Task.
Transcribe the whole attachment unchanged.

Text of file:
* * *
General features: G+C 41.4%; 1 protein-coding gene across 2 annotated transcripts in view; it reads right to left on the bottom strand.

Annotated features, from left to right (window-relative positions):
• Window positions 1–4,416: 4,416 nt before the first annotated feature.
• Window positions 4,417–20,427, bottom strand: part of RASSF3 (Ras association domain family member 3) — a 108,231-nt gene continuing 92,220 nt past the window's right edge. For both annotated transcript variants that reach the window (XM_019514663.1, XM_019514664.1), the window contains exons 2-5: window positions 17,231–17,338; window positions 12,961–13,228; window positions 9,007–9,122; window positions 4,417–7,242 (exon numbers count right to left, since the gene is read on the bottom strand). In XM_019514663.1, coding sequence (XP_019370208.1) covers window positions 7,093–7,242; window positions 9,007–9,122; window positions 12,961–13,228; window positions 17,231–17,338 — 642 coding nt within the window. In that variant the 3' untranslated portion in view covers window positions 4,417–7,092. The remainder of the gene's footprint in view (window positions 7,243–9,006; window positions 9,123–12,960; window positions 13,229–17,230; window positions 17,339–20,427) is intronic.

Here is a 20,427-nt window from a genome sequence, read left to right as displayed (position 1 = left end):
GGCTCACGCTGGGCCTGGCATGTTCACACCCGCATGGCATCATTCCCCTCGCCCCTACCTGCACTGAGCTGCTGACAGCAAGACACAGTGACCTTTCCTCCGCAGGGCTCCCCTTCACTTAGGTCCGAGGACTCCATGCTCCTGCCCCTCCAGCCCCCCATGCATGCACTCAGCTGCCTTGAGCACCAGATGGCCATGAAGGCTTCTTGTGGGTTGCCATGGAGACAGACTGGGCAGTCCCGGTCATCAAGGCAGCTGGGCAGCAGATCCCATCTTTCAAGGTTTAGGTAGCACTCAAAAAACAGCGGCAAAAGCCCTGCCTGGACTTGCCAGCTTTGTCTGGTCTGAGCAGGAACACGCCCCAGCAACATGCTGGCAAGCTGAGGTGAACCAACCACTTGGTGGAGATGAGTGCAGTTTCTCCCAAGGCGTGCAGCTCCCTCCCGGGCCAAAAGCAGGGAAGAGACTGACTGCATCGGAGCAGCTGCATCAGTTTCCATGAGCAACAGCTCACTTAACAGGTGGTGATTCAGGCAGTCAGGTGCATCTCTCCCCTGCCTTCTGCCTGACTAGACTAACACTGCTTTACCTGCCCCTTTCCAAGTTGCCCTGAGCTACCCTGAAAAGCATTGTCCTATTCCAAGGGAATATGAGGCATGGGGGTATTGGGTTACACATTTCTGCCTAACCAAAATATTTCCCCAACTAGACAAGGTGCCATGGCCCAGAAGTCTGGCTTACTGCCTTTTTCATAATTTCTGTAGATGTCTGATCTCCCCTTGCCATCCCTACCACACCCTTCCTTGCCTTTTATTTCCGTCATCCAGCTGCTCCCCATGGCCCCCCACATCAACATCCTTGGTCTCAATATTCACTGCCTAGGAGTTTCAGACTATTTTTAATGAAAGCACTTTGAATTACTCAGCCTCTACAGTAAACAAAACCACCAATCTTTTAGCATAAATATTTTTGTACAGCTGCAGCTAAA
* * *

General features: G+C 41.4%; 1 protein-coding gene across 2 annotated transcripts in view; it reads right to left on the bottom strand.

Annotated features, from left to right (window-relative positions):
• Window positions 1–4,416: 4,416 nt before the first annotated feature.
• Window positions 4,417–20,427, bottom strand: part of RASSF3 (Ras association domain family member 3) — a 108,231-nt gene continuing 92,220 nt past the window's right edge. For both annotated transcript variants that reach the window (XM_019514663.1, XM_019514664.1), the window contains exons 2-5: window positions 17,231–17,338; window positions 12,961–13,228; window positions 9,007–9,122; window positions 4,417–7,242 (exon numbers count right to left, since the gene is read on the bottom strand). In XM_019514663.1, coding sequence (XP_019370208.1) covers window positions 7,093–7,242; window positions 9,007–9,122; window positions 12,961–13,228; window positions 17,231–17,338 — 642 coding nt within the window. In that variant the 3' untranslated portion in view covers window positions 4,417–7,092. The remainder of the gene's footprint in view (window positions 7,243–9,006; window positions 9,123–12,960; window positions 13,229–17,230; window positions 17,339–20,427) is intronic.

Here is a 20,427-nt window from a genome sequence, read left to right as displayed (position 1 = left end):
GGCTCACGCTGGGCCTGGCATGTTCACACCCGCATGGCATCATTCCCCTCGCCCCTACCTGCACTGAGCTGCTGACAGCAAGACACAGTGACCTTTCCTCCGCAGGGCTCCCCTTCACTTAGGTCCGAGGACTCCATGCTCCTGCCCCTCCAGCCCCCCATGCATGCACTCAGCTGCCTTGAGCACCAGATGGCCATGAAGGCTTCTTGTGGGTTGCCATGGAGACAGACTGGGCAGTCCCGGTCATCAAGGCAGCTGGGCAGCAGATCCCATCTTTCAAGGTTTAGGTAGCACTCAAAAAACAGCGGCAAAAGCCCTGCCTGGACTTGCCAGCTTTGTCTGGTCTGAGCAGGAACACGCCCCAGCAACATGCTGGCAAGCTGAGGTGAACCAACCACTTGGTGGAGATGAGTGCAGTTTCTCCCAAGGCGTGCAGCTCCCTCCCGGGCCAAAAGCAGGGAAGAGACTGACTGCATCGGAGCAGCTGCATCAGTTTCCATGAGCAACAGCTCACTTAACAGGTGGTGATTCAGGCAGTCAGGTGCATCTCTCCCCTGCCTTCTGCCTGACTAGACTAACACTGCTTTACCTGCCCCTTTCCAAGTTGCCCTGAGCTACCCTGAAAAGCATTGTCCTATTCCAAGGGAATATGAGGCATGGGGGTATTGGGTTACACATTTCTGCCTAACCAAAATATTTCCCCAACTAGACAAGGTGCCATGGCCCAGAAGTCTGGCTTACTGCCTTTTTCATAATTTCTGTAGATGTCTGATCTCCCCTTGCCATCCCTACCACACCCTTCCTTGCCTTTTATTTCCGTCATCCAGCTGCTCCCCATGGCCCCCCACATCAACATCCTTGGTCTCAATATTCACTGCCTAGGAGTTTCAGACTATTTTTAATGAAAGCACTTTGAATTACTCAGCCTCTACAGTAAACAAAACCACCAATCTTTTAGCATAAATATTTTTGTACAGCTGCAGCTAAA